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About President Williams

Dr. R. Owen Williams earned an A.B. degree in philosophy from Dartmouth College in 1974, then studied at Cambridge University in England, earning an M.A. in intellectual history in 1976 and setting his sights initially on an academic career. Instead, he began his Wall Street career at Salomon Brothers and spent more than two decades in increasingly responsible positions that took him to assignments from New York City to Tokyo.

During his 13 years with Salomon Brothers, Williams became director and global product manager for the firm's government bond department and was vice president, Salomon Brothers Asia. At Goldman Sachs, he was executive director, developing the company's real estate business in non-Japan Asia. After serving as a senior managing director at Bear Stearns, he became managing director and head of fixed income at First Union Capital Markets in Charlotte, N.C.

In 1999 Williams left the business world behind and returned to his first love, the academy. He prepared himself for a new career in academic administration by studying history and law at Yale University, where he earned a Ph.D. in American history and an M.S.L. in law. He was awarded the Raoul Berger Fellowship at Harvard Law School, the Samuel Golieb Fellowship at the New York University School of Law, the Fletcher Jones Fellowship at the Huntington Library, the Legal History Fellowship at Yale Law School, and the Cassius Marcellus Clay Postdoctoral Fellowship in history at Yale. He has published in several magazines, journals, and encyclopedias. He edited The Encyclopedia of Antislavery and Abolition (Greenwood Press) and was an articles editor for the Yale Journal of Law and the Humanities.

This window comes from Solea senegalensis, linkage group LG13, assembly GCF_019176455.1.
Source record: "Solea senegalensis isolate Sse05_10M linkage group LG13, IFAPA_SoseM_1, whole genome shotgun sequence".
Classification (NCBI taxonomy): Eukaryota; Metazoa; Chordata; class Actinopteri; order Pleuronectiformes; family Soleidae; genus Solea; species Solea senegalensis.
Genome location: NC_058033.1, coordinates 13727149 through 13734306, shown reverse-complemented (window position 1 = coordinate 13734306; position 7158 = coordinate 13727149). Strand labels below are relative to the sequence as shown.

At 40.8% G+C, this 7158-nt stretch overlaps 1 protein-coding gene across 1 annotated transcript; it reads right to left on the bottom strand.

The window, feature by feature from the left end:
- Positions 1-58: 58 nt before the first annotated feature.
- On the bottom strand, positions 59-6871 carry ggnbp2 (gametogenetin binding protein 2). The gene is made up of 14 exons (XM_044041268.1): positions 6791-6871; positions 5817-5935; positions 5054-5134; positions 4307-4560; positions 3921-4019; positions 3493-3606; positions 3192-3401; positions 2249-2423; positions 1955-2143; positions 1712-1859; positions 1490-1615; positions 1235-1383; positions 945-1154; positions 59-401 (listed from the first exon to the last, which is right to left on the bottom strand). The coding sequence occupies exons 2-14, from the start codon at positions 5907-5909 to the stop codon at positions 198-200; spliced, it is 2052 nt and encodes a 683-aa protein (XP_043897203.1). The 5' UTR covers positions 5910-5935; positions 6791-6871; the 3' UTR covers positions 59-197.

In addition to his previous business career, Williams came to Transylvania with considerable experience in volunteer work for non-profit organizations that included extensive fund-raising as well as the creation of strategic plans.  As president of the Wilton (Conn.) Historical Society, he wrote a long-range strategic plan that expanded the organization's educational outreach. In financial campaigns for Dartmouth, St. John's College at Cambridge, the Multiple Sclerosis Society, and the Wilton Historical Society, Williams was responsible for raising millions of dollars to support their programs.

Williams and his wife, Jennifer, have a son, Tucker, and a daughter, Penelope.
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